Bayesian interim analyses in clinical trials

These are some basic notes that explain the idea of Bayesian interim analysis in clinical trials in plain language, contrasting it to the frequentist idea. These notes are very simplistic by design, but I provide links at the end that go into more detail and give examples.

Let’s say I am running a vaccine trial. In a typical situation, the statistical analysis is supposed to be triggered at some predefined number of cases. Once enough cases have accrued, I will calculate some statistical quantity of interest and test it “against” some hypothesis: e.g. vaccine effectiveness is greater than 0. I then calculate a p-value, asking if more extreme values of the tested quantity could have been generated “by chance”, i.e. under the null effect. This is the type 1 error. If this chance is small, that means my result is “significant”. This is null hypothesis significance testing, of course.

Crucially, this reasoning only works if I make a reference to what could have happened. This hypothetical nature of frequentist inference is what leads to penalties/adjustments for making more tests: more often I look at data, the more chances I there are for data to assume extreme values (and reject the null). Interim analysis, i.e. looking at my data multiple times throughout the trial, is one such example. If I decided to additionally conduct some interim analyses, subgroup testing, or look at multiple outcomes, I would need to be more stringent in choosing the p-values. Fortunately, frequentist statistics deals with these types of adjustments on a regular basis, so there are consistent rules for how much to penalise myself for these extra looks.

In contrast to this, Bayesian methods do not require such adjustments. Bayesian clinical trialist would simply ask what the effect is, conditional on the prior belief, but without needing to refer to what could have happened in infinite number of hypothetical trials. In other words, Bayesians calculate probability of effect; frequentists calculate probability of data. Of course our belief about what the effect is changes with more data, but there is only one true effect and that effect is not affected by how many times we measure it.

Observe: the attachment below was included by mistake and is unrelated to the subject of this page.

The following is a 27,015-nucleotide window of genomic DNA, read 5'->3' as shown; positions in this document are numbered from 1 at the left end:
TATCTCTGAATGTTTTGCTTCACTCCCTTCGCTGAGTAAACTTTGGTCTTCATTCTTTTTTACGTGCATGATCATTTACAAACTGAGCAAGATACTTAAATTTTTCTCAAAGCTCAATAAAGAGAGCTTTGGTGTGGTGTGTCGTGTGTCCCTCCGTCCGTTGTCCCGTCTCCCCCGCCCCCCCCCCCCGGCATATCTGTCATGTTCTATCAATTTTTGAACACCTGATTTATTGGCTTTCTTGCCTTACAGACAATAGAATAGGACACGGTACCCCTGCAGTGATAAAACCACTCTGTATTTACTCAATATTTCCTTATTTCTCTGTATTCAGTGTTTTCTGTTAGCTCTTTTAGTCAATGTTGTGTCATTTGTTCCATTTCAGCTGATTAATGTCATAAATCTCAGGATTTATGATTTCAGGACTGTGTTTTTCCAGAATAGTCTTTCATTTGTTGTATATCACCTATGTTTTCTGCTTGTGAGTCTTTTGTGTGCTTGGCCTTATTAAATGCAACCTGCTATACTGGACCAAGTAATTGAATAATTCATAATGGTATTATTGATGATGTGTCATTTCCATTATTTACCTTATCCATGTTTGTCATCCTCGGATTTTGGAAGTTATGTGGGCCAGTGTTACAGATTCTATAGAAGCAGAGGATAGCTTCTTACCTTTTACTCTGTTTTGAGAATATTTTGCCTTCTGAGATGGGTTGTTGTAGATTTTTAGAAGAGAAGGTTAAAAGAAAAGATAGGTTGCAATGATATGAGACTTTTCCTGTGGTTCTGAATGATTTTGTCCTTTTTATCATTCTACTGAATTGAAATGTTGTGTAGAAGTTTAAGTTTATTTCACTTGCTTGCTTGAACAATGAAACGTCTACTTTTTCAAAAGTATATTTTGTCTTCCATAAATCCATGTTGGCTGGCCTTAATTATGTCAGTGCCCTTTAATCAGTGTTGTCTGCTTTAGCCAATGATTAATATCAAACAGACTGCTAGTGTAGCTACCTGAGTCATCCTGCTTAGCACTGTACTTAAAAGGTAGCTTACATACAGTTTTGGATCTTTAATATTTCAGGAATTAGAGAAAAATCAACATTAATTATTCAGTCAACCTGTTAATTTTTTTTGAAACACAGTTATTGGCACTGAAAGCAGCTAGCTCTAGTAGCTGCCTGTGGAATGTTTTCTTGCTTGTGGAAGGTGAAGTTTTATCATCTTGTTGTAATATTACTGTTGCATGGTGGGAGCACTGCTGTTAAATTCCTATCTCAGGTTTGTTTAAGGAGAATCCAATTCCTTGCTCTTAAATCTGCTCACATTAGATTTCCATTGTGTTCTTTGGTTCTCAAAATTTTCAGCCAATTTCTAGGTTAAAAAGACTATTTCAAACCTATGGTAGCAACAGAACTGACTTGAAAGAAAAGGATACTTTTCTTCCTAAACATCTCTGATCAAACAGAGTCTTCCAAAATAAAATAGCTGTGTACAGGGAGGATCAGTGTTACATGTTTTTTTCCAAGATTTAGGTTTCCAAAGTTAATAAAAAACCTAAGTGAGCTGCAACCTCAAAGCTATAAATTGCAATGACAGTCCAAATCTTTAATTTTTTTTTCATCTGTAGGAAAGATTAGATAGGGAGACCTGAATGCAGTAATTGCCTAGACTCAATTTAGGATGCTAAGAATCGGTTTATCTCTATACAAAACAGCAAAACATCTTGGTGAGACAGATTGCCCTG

This core philosophical difference between the two approaches has big practical consequences. Bayesians can evaluate their hypotheses, however defined, at any moment in the study, even day 1, and do it as often as they want, too. The only thing they have to do, in order to be consistent, is to commit to their prior before conducting the study. Moreover, Bayesian inference simplifies (in a certain sense) not only interim analyses, but also various adaptive notions, which I wrote about briefly and in plain language elsewhere.

As an aside, the terms “interim” and “final” analysis, as they are used, may in fact obfuscate the purpose of statistical analysis altogether. The decision maker cares about vaccine effectiveness, period, not vaccine effectiveness once prespecified number of cases have accrued. This pre-specification is to meet some technical criteria and to avoid cheating, but ideally we would continue collecting data for as long as feasible and make use of all of it.

Does this matter?

Is any of this of practical importance in the real world? Unfortunately, usually the answer is no. First of all, purely in terms of final analysis, the Bayesian and frequentist results will coincide, with exception of cases where a (very) strong prior would be used. That is good, of course! What about the interim analyses? The inference is clearly different. If the decision maker, e.g. the FDA, is frequentist (and they all are), they will expect the researcher to control for type 1 error anyway, that is, to somehow penalise for multiple looks. So this mixes two concepts that should not be mixed, Bayesian inference and frequentist decision making. But that is simply the current reality of (late-stage) clinical trials.1

This mixing largely nullifies the benefits of trials going Bayesian, at least as far as interim analyses are concerned. Frank Harrell wrote up a short practical example of a Bayesian trial that did not reach “significant” results, despite probability of efficacy being 96%. This may get better, though, as I wrote in my other blog post (Bayesian clinical trials and the FDA).

Some further reading

Textbook-length this is covered by Spiegelhalter and Berry, but for a blog/article length materials that may be of interest:

I will probably expand this a bit later.

  1. To give a full picture, we should distinguish between stopping trial for futility (unlikely that the desired effect can be obtained) and for efficacy (the opposite holds). If the stopping rule is just about futility, then no adjustment for type 1 error in a Bayesian trial is needed. Ryan et al explain it very nicely. 

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